Simultaneous measurement of the RBF in the retinal arterioles (A) and venules (V) in a healthy young subject. (A) A fundus image. The green bar indicates the measured location. (B) A phase image with color coding. (C) A velocity profile image of the red blood cells in the horizontal center of an artery at a given moment. (D) Blood velocity profiles of the retinal arterioles and venules measured simultaneously by DOCT flowmeter.
Figure 2
 
(A) The left panels show the correlation of the D, Vaverage, Vmaximum, and RBF between two occasionally different measurements by one observer. The right panels show the correlation of the D, Vaverage, Vmaximum, and RBF in the arterioles in the Bland-Altman plots. (B) The left panels show the correlation of the D, Vaverage, Vmaximum, and RBF between two occasionally different measurements by one observer; and the right panels show the correlation of the D, Vaverage, Vmaximum, and RBF in the venules in the Bland-Altman plots.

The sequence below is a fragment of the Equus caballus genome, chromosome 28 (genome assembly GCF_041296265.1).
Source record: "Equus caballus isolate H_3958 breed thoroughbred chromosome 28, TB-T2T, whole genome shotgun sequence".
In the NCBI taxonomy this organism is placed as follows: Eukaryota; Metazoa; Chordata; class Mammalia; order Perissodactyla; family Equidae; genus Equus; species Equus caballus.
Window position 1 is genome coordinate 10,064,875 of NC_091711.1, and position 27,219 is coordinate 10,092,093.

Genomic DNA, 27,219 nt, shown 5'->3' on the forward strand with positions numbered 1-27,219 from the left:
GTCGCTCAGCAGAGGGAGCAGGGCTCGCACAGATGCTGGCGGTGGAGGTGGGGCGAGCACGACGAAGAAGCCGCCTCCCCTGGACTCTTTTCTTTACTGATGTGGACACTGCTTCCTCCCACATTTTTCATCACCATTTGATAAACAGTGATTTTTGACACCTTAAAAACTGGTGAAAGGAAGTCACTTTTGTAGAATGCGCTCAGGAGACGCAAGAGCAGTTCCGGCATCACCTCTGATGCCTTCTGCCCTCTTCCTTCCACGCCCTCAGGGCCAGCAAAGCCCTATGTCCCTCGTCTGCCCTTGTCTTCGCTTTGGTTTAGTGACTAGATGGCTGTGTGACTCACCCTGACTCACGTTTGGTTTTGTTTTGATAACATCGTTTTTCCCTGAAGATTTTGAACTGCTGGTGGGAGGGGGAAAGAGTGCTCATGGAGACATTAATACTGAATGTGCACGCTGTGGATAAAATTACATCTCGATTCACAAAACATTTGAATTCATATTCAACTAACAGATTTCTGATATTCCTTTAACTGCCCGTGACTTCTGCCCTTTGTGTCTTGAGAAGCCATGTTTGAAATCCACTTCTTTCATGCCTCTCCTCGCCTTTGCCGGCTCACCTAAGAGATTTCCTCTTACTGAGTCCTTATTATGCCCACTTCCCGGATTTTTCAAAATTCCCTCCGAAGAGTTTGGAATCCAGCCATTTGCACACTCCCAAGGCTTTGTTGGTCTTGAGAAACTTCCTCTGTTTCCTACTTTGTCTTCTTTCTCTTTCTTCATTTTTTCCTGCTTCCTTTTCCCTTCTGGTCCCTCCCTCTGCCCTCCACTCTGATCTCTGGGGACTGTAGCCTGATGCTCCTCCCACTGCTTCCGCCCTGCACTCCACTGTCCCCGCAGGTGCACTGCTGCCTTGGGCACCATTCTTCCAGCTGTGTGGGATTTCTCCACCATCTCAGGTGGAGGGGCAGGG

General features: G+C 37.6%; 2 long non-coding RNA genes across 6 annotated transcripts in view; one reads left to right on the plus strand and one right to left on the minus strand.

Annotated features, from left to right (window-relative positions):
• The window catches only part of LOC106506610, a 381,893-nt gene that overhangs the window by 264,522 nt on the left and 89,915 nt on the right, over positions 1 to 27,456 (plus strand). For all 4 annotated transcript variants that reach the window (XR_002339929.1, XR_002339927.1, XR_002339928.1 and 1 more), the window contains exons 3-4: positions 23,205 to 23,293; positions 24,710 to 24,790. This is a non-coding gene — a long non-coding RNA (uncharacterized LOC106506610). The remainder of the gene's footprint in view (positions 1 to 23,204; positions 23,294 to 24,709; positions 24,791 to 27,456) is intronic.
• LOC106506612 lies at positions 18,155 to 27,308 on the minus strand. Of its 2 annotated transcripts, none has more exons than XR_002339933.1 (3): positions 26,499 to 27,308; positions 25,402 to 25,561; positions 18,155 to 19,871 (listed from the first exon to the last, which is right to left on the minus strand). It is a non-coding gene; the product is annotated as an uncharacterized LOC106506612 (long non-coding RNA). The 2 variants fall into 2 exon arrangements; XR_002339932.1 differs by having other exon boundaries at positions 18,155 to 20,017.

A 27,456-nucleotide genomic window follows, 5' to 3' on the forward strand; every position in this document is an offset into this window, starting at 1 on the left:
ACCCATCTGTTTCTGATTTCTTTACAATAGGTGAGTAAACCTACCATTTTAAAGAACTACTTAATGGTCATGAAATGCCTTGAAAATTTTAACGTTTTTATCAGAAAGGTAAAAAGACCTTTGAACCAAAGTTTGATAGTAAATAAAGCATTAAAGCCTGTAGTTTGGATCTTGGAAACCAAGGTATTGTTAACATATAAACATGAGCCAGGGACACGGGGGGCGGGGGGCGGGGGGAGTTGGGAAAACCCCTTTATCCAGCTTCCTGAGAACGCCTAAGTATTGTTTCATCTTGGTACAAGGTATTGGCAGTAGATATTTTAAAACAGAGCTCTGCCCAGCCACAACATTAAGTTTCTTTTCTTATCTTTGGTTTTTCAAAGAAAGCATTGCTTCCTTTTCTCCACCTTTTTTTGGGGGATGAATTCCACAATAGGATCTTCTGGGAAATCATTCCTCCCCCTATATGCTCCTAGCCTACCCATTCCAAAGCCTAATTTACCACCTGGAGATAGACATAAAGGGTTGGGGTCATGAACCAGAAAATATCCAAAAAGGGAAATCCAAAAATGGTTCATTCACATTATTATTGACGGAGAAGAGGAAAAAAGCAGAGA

Figure 2
 
(A) The left panels show the correlation of the D, Vaverage, Vmaximum, and RBF between two occasionally different measurements by one observer. The right panels show the correlation of the D, Vaverage, Vmaximum, and RBF in the arterioles in the Bland-Altman plots. (B) The left panels show the correlation of the D, Vaverage, Vmaximum, and RBF between two occasionally different measurements by one observer; and the right panels show the correlation of the D, Vaverage, Vmaximum, and RBF in the venules in the Bland-Altman plots.
Figure 3
 
(A) The left panels show the correlation of the D, Vaverage, Vmaximum, and RBF between two independent measurements by two observers; and the right panels show the correlation of the D, Vaverage, Vmaximum, and RBF in the arterioles in the Bland-Altman plots. (B) The left panels show the correlation of the D, Vaverage, Vmaximum, and RBF between two independent measurements by two observers; and the right panels show the correlation of the D, Vaverage, Vmaximum, and RBF in the venules in the Bland-Altman plots.
Figure 3